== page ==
Accreditation is one means of ensuring that teachers’ professional qualifications and competencies are formally recognised by Catholic education authorities in respect to the particular character and educational philosophy of Catholic schools.
The diocesan specification of requirements helps guarantee the excellence of Religious Education and contributing to the general education in Catholic schools. It also recognises the contribution of teachers and their responsibility for the handing on of the Catholic faith and its tradition which influence all areas of the curriculum.
Accreditation is also an opportunity for teacher professional development in that it is directed to assist teachers come to a better knowledge of the philosophy, duties, responsibilities and understanding the message of the Gospel and of Catholic schooling so that they will be competent in the promotion of its religious dimension.
Requirements for Accreditation
Following is a summary of the key features and requirements of accreditation policies across the Catholic dioceses of Australia. Each state or territory peak body, diocesan or school authority has its own distinctive means of presenting and specifying requirements of accreditation.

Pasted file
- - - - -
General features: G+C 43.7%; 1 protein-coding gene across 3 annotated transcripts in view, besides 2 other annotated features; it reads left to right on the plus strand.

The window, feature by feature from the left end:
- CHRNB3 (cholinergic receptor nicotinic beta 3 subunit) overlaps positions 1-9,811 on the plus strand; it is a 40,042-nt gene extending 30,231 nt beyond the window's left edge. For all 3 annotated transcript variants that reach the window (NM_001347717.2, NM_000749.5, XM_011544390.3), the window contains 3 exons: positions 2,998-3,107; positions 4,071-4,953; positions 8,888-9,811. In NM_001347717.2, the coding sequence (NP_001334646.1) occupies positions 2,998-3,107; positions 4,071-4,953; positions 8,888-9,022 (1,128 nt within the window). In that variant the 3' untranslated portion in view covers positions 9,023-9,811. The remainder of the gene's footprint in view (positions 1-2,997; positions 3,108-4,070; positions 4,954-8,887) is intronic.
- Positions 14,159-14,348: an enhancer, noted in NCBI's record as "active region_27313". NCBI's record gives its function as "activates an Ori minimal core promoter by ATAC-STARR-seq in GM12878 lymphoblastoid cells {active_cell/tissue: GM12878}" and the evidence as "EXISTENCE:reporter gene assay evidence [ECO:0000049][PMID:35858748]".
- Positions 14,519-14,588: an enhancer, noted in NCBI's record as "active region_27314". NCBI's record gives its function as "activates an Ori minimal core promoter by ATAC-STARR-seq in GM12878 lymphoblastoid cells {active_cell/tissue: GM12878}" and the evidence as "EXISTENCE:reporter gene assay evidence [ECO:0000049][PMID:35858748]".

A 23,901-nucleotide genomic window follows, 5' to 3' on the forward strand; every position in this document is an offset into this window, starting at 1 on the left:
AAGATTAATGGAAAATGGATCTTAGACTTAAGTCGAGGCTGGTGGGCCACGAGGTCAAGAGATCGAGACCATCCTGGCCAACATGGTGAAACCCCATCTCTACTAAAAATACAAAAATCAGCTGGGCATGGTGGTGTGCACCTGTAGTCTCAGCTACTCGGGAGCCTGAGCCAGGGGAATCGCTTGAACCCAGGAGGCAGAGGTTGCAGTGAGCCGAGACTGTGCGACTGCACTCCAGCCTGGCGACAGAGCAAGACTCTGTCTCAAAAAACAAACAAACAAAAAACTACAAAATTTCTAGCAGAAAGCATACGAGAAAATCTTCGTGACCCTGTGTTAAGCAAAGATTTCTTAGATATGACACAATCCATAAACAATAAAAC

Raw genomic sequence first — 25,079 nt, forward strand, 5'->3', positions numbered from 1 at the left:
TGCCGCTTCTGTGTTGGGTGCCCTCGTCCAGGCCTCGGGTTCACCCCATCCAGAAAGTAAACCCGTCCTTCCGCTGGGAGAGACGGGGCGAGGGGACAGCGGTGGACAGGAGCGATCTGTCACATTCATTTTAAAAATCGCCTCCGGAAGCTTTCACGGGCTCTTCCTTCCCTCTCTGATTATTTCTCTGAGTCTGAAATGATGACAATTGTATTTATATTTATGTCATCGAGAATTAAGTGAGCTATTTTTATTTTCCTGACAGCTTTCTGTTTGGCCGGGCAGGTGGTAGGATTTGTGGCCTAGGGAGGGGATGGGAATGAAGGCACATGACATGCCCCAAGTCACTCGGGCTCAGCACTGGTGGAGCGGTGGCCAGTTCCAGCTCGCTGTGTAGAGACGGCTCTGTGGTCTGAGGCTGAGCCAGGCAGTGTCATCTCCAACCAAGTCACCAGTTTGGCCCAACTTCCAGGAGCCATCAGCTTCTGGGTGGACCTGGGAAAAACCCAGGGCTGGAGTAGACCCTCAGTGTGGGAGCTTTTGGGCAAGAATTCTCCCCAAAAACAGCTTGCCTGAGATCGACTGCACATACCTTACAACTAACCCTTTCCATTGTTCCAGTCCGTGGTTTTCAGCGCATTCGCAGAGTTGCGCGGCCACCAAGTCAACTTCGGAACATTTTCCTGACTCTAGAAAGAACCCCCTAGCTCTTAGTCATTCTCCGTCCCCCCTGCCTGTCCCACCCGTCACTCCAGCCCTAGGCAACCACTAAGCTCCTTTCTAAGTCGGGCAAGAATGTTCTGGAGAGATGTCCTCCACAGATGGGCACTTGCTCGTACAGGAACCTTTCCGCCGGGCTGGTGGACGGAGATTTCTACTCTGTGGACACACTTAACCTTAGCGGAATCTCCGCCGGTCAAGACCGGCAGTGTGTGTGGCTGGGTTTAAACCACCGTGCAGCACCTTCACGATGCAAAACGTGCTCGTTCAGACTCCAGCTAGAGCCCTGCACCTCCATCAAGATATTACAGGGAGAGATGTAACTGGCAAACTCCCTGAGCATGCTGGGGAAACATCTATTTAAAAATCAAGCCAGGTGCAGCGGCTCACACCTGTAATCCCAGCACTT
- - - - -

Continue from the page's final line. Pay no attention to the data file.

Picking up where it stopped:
Various courses are available to teachers that satisfy the accreditation policies of these requirements. While the determination of accreditation in one diocese may not be sufficient for accreditation in all other dioceses, the work done for accreditation in each diocese is recognised towards accreditation by all other dioceses.
It is the responsibility of the individual teacher to be aware of the diocesan requirements for the school in which employment is sought.
For more information visit the relevant authority below:
Add an Accordion to the page.
- Catholic Schools Office Armidale
- Catholic Education Diocese of Bathurst
- Catholic Schools Broken Bay
- Catholic Education Archdiocese of Canberra & Goulburn
- Diocese of Lismore Catholic Schools
- Catholic Schools Office Diocese of Maitland-Newcastle
- Catholic Schools Parramatta Diocese
- Sydney Catholic Schools
- Catholic Education Diocese of Wagga Wagga
- Catholic Education Wilcannia-Forbes
- Catholic Education Diocese of Wollongong
The Religious Education Accreditation Policy in Queensland includes the Catholic schools in the following dioceses:
- Brisbane Catholic Education
- Catholic Education Dioceses of Cairns
- Catholic Education Rockhampton
- Diocese of Toowoomba Catholic Schools
- Townsville Catholic Education Office
- The Religious Education Accreditation Policy for South Australia includes Catholic schools in the Archdiocese of Adelaide and the Diocese of Port Pirie.
- The Religious Education Accreditation Policy for Victoria applies to Catholic schools in the following dioceses.
- Melbourne Archdiocese Catholic Schools
- Diocese of Sale Catholic Education Ltd
- Catholic Education Sandhurst
- The Religious Education Accreditation Policy for Western Australia applies to Catholic schools in the Archdiocese of Perth and the Dioceses of Broome, Bunbury and Geraldton.